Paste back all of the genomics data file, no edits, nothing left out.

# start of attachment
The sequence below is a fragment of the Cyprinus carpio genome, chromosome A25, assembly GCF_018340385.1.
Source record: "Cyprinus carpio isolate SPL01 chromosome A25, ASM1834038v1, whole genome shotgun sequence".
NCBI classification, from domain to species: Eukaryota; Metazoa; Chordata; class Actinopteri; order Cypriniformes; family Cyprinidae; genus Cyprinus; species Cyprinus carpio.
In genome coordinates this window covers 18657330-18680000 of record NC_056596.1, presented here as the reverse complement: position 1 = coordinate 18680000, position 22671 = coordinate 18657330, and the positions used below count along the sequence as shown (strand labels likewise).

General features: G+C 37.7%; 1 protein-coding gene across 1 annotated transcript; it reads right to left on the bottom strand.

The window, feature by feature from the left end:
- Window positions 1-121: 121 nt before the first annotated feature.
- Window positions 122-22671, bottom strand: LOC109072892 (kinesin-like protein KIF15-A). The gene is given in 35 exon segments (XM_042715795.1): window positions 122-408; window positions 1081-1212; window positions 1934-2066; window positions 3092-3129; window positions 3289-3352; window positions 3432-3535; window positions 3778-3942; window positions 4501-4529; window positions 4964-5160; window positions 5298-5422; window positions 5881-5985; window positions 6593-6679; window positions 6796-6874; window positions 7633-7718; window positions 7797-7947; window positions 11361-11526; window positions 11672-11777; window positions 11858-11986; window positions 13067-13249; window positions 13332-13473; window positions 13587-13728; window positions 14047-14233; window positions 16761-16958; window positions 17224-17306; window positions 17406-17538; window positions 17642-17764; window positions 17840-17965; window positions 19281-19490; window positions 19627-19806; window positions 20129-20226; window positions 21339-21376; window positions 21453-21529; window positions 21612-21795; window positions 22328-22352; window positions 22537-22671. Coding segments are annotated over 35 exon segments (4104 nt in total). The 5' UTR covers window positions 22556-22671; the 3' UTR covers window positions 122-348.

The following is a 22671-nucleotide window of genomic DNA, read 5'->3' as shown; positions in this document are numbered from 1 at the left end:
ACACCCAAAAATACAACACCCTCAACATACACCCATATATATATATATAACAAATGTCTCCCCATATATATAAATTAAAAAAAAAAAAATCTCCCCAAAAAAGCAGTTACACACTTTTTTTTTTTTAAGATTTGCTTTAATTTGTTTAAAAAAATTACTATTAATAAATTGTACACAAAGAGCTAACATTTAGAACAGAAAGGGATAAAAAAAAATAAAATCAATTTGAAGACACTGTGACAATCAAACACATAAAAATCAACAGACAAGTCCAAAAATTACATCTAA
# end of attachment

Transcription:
The sequence below is a fragment of the Cyprinus carpio genome, chromosome A25, assembly GCF_018340385.1.
Source record: "Cyprinus carpio isolate SPL01 chromosome A25, ASM1834038v1, whole genome shotgun sequence".
NCBI classification, from domain to species: Eukaryota; Metazoa; Chordata; class Actinopteri; order Cypriniformes; family Cyprinidae; genus Cyprinus; species Cyprinus carpio.
In genome coordinates this window covers 18657330-18680000 of record NC_056596.1, presented here as the reverse complement: position 1 = coordinate 18680000, position 22671 = coordinate 18657330, and the positions used below count along the sequence as shown (strand labels likewise).

General features: G+C 37.7%; 1 protein-coding gene across 1 annotated transcript; it reads right to left on the bottom strand.

The window, feature by feature from the left end:
- Window positions 1-121: 121 nt before the first annotated feature.
- Window positions 122-22671, bottom strand: LOC109072892 (kinesin-like protein KIF15-A). The gene is given in 35 exon segments (XM_042715795.1): window positions 122-408; window positions 1081-1212; window positions 1934-2066; window positions 3092-3129; window positions 3289-3352; window positions 3432-3535; window positions 3778-3942; window positions 4501-4529; window positions 4964-5160; window positions 5298-5422; window positions 5881-5985; window positions 6593-6679; window positions 6796-6874; window positions 7633-7718; window positions 7797-7947; window positions 11361-11526; window positions 11672-11777; window positions 11858-11986; window positions 13067-13249; window positions 13332-13473; window positions 13587-13728; window positions 14047-14233; window positions 16761-16958; window positions 17224-17306; window positions 17406-17538; window positions 17642-17764; window positions 17840-17965; window positions 19281-19490; window positions 19627-19806; window positions 20129-20226; window positions 21339-21376; window positions 21453-21529; window positions 21612-21795; window positions 22328-22352; window positions 22537-22671. Coding segments are annotated over 35 exon segments (4104 nt in total). The 5' UTR covers window positions 22556-22671; the 3' UTR covers window positions 122-348.

The following is a 22671-nucleotide window of genomic DNA, read 5'->3' as shown; positions in this document are numbered from 1 at the left end:
ACACCCAAAAATACAACACCCTCAACATACACCCATATATATATATATAACAAATGTCTCCCCATATATATAAATTAAAAAAAAAAAAATCTCCCCAAAAAAGCAGTTACACACTTTTTTTTTTTTAAGATTTGCTTTAATTTGTTTAAAAAAATTACTATTAATAAATTGTACACAAAGAGCTAACATTTAGAACAGAAAGGGATAAAAAAAAATAAAATCAATTTGAAGACACTGTGACAATCAAACACATAAAAATCAACAGACAAGTCCAAAAATTACATCTAA